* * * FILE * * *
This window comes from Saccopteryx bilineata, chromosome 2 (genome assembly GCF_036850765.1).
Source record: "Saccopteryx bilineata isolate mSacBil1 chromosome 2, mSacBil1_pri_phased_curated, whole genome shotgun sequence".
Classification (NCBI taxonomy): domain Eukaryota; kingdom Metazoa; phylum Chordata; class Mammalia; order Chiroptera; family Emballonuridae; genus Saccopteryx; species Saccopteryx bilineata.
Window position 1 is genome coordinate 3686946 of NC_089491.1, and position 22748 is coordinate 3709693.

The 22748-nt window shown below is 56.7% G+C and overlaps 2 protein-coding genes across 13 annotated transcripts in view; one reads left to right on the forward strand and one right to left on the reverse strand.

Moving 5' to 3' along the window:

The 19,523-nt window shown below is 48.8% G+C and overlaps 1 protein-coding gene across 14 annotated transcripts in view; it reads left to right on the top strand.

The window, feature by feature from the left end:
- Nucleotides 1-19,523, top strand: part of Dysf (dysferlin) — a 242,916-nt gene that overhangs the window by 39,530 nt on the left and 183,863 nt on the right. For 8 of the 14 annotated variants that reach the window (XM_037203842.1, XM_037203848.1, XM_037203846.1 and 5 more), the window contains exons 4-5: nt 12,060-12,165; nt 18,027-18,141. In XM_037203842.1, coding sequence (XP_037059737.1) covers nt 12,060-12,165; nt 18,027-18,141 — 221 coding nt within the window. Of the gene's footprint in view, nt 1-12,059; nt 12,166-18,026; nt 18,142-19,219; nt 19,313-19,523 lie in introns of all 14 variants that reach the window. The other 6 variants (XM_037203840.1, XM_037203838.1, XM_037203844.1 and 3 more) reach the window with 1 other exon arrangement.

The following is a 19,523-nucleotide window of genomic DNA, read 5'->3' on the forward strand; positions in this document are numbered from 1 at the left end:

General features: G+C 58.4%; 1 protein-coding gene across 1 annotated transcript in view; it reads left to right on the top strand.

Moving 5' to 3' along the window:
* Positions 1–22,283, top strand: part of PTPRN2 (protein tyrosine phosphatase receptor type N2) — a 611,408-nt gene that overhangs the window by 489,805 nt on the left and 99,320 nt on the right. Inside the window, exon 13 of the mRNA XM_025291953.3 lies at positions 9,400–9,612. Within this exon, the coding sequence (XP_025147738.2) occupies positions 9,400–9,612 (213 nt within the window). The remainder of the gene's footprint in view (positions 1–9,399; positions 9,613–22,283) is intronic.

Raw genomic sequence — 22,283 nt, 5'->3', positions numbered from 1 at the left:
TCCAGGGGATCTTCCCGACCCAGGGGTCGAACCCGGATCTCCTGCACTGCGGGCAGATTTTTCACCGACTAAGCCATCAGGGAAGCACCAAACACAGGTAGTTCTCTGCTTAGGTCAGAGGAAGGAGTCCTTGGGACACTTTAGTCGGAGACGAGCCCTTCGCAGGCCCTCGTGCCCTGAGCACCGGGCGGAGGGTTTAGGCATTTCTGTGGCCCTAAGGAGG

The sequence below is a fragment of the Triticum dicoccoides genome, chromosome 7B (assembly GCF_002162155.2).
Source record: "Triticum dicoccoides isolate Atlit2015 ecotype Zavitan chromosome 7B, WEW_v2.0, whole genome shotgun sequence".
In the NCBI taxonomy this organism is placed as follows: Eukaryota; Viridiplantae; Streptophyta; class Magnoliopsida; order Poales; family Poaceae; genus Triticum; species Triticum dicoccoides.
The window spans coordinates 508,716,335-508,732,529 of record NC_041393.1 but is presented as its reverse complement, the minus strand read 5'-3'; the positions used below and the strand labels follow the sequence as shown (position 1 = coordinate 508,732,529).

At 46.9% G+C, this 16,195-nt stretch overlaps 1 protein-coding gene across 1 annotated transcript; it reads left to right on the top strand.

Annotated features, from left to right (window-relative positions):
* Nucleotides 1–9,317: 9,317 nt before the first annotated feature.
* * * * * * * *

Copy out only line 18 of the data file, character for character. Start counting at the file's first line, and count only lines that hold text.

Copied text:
In the NCBI taxonomy this organism is placed as follows: Eukaryota; Viridiplantae; Streptophyta; class Magnoliopsida; order Poales; family Poaceae; genus Triticum; species Triticum dicoccoides.